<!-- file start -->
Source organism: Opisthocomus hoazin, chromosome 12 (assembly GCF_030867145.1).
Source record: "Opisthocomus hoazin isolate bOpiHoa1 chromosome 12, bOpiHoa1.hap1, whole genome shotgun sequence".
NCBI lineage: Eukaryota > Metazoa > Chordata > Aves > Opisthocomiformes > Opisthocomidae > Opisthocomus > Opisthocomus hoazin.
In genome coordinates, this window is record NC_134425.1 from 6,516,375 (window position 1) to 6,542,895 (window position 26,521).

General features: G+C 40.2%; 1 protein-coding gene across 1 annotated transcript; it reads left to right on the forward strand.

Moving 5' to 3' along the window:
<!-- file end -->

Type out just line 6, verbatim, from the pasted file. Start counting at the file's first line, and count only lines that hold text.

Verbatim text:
Moving 5' to 3' along the window: